which the enforcement division (such as it is) exists, does not have a single boat that it can use to
investigate violations of permit conditions in the Basin. While other divisions of the Corps and
other agencies with duties in the Basin may have boats, the Corps has explained that borrowing a
boat even from another division within the Corps involves a lot of red tape. As a result, it is
almost never done. Without a boat, enforcement in most of the Basin for much of the year is

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impossible. Regardless of the reason, the fact remains that the Corps simply does not enforce the
vast majority of permit conditions.
The spoil banks which traverse the Basin stand as one prime example of what happens
when the Corps does not enforce permit conditions. These spoil banks are the result of prior
pipeline permitting where the permittee did not restore the area to its original condition after
completing the project. Had the Corps enforced the conditions in those permits which require
such restoration (which are standard in most permits), the Basin would not be filled with these
illegal spoilbanks which block the natural flow of water and increase siltation.
The Corps must factor in its long-standing failure to enforce Section 404 permit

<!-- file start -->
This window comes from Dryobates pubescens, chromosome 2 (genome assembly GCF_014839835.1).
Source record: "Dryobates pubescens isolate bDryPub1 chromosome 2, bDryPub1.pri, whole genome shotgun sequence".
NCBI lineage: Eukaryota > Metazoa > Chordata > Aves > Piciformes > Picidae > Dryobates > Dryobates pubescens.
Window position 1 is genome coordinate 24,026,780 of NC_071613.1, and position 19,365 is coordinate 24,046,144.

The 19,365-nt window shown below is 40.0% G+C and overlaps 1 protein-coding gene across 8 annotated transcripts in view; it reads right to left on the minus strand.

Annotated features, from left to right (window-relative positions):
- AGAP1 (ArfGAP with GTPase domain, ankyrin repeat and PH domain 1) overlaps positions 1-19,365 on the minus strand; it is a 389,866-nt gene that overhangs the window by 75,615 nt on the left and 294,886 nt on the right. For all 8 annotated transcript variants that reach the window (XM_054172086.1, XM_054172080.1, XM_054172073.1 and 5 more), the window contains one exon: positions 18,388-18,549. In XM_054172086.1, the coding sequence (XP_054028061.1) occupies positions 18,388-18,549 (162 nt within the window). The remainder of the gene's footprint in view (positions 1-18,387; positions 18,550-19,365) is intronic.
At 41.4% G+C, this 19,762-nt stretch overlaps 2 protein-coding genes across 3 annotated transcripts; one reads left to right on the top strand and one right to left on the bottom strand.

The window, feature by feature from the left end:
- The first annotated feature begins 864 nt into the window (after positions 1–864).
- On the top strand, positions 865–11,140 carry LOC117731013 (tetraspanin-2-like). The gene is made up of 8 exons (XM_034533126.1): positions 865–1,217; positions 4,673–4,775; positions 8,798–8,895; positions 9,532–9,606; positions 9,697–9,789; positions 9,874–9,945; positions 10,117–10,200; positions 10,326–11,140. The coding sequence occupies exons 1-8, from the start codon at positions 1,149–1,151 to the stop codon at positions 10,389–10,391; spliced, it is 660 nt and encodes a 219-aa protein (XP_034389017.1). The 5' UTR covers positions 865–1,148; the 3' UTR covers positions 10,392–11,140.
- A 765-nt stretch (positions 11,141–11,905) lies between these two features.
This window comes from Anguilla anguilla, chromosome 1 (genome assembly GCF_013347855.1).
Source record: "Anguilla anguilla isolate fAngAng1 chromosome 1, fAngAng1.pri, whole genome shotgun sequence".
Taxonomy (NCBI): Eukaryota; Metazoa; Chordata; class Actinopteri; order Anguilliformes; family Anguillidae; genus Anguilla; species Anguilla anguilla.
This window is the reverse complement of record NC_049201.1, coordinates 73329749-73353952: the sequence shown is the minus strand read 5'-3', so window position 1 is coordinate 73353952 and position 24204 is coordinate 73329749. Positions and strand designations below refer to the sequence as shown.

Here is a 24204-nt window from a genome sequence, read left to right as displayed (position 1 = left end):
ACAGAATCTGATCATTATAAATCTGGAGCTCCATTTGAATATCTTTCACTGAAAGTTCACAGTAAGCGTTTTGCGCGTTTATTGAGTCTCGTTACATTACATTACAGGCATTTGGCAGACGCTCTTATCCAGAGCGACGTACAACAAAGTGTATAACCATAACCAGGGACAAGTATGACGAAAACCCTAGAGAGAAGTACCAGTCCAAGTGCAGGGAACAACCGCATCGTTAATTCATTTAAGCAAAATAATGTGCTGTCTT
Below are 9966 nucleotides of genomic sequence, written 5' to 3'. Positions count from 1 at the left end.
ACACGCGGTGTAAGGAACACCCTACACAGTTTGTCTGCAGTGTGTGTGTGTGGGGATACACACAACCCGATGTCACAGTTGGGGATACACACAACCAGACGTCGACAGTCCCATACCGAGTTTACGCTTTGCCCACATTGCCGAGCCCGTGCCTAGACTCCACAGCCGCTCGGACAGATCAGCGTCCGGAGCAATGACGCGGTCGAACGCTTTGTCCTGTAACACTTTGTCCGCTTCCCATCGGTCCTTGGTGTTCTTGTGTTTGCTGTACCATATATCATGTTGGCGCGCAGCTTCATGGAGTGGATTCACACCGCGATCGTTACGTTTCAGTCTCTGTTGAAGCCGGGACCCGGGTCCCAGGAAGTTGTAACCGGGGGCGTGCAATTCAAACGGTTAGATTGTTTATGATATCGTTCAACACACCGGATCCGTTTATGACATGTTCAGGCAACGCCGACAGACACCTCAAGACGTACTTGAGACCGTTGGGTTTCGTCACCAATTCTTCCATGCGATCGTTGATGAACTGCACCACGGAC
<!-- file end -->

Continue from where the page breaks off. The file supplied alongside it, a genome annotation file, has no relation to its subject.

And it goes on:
conditions and its inability to do so because of resource constraints when it assesses the
significance of the impacts of this project and the efficacy of permit conditions to reduce those
impacts to minimal. In fact, the Corps’ failure and inability to enforce permit conditions and
other Clean Water Act violations can only be thoroughly assessed in an EIS, and stands as an
independent reason why the Corps must complete an EIS for this application.
C. The Corps Must Consider the Feasibility and Effectiveness of Mitigation.
When deciding whether mitigation will compensate for any adverse environmental
impacts of the project which, unmitigated, would be significant, the Corps must assess the
feasibility of success of the mitigation, the extent to which the mitigation will compensate for the
particular values lost, and the connection between the particular mitigation which is implemented
and the lost values. For the Corps to effectively do this, it must conduct an audit of the mitigation
measures it has imposed to date, particularly those which purport to compensate for lost
Atchafalaya Basin values. Without such an analysis, any conclusion the Corps draws about likely
success of Bayou Bridge’s proposed mitigation will be arbitrary and capricious.
Nor can the existence of the Corps’ Louisiana Rapid Assessments Method (LRAM) for
determining mitigation serve as a substitute for the required analysis of whether mitigation will
successfully compensate for the Bayou Bridge impacts and how it will do so. The Corps cannot
rely on the LRAM because the Corps never promulgated it as a final decision and never analyzed
its effectiveness and its impacts.
D. The LRAM is Illegal, and any Corps Reliance On
It in Granting This Permit Renders the Permit Illegal.
The Corps’ use of the LRAM is illegal. The Corps first introduced the LRAM when it